The international aid organization says it ‘cannot force its way through bombs’ to visit the hostages held by Hamas
Israel’s Foreign Minister Eli Cohen has criticized what he called the “unbalanced focus” of the International Committee of the Red Cross (ICRC), amid the IDF’s offensive in Gaza. He also blasted the Geneva-based aid group for failing to rescue Israeli hostages being held by Hamas.
“The Red Cross has no right to exist if it does not succeed in visiting the hostages being held captive by the Hamas,” Cohen said in a telephone conversation on Wednesday with ICRC director Miriana Spolijaric, according to a summary released by Israel’s Foreign Ministry.
Israel has said that about 240 of its citizens were seized by Hamas in its October 7 cross-border raid, most of whom remain unaccounted for in the besieged Palestinian enclave, which has been targeted with massive retaliatory strikes by the IDF for several weeks.
“The Red Cross must act decisively and with a clear voice and utilize all leverage it has to push for a visit to the hostages as soon as possible,” Cohen said, according to the transcript, noting that “children, women and Holocaust survivors” are among the captives.
Cohen accused the aid organization of showing an “unbalanced focus” on Israel throughout the conflict. “The Red Cross’ reputation is at stake if it cannot secure a visit to those being held captive by Hamas,” he said.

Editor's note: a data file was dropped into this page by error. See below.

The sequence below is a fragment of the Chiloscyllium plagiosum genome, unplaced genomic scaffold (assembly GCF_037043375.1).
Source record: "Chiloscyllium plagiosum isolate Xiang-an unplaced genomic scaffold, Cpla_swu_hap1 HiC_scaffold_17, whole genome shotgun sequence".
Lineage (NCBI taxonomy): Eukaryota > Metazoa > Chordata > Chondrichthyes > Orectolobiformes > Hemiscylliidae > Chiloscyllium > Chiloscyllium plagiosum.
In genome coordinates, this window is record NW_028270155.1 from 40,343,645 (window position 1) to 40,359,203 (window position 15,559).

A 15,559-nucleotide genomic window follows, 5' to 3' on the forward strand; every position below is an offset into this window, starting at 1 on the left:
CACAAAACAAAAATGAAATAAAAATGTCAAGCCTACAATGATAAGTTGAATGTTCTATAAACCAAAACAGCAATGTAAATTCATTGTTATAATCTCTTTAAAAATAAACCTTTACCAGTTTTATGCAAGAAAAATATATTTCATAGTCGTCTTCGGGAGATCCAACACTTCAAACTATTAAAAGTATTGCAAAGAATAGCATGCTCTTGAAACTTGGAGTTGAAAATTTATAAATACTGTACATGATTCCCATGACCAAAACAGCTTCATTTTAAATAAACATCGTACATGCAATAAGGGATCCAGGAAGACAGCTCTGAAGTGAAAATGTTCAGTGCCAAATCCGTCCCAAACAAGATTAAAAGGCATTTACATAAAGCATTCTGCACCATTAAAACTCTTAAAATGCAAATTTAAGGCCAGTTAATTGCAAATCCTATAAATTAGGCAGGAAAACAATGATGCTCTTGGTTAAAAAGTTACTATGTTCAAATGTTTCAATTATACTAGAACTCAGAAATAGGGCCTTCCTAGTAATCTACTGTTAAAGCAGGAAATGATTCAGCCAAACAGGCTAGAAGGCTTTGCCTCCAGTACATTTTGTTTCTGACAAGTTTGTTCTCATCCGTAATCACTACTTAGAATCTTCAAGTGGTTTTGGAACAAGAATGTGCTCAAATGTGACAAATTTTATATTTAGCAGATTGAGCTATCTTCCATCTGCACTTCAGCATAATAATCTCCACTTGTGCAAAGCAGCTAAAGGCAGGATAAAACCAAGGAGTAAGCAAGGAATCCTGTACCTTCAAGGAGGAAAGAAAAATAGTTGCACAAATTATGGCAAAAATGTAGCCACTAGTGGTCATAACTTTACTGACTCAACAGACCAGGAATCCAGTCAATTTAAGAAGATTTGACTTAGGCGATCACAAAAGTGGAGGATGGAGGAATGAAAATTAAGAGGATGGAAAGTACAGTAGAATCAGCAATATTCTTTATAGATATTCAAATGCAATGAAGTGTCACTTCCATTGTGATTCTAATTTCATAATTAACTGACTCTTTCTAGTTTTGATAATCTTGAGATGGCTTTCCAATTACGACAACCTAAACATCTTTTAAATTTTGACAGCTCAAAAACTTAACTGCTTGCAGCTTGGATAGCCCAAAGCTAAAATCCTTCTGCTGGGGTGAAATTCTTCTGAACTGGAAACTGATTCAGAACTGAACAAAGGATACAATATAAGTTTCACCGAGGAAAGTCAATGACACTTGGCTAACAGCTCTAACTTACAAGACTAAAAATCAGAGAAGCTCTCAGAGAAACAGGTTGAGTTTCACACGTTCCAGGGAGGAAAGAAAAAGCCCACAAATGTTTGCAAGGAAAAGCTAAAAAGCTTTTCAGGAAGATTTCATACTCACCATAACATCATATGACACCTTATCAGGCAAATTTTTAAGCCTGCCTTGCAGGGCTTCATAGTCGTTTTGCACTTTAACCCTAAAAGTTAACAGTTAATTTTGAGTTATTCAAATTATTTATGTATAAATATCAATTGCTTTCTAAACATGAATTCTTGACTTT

The Red Cross defended its work on Thursday, with spokesperson Alyona Synenko telling NPR that “when the bombs continue to fall, it is also impossible for our teams to do their jobs.”
“For us it is a priority to get access and to visit all the hostages. The amount of suffering they endure is also unimaginable. We have been constantly calling on the Hamas authorities to give us access so that we can provide medicine, that we can give news to the families of the hostages.”
“We cannot do that unless we are given the needed humanitarian space and the access to be able to do our job,” Synenko said. “We cannot force our way through bombs. We just need all the parties to show goodwill and also to respect their obligation under the international humanitarian law.”
The Red Cross, which has been involved in supplying humanitarian aid to Gaza, has also cautioned Israel over civilian casualties – however, Cohen claimed that Israel “is bound by international law and acts in accordance with it.”
Palestinian officials say that more than 9,000 people have so far been killed by Israeli air strikes on Gaza, and that about 70% of those killed are children, women and the elderly.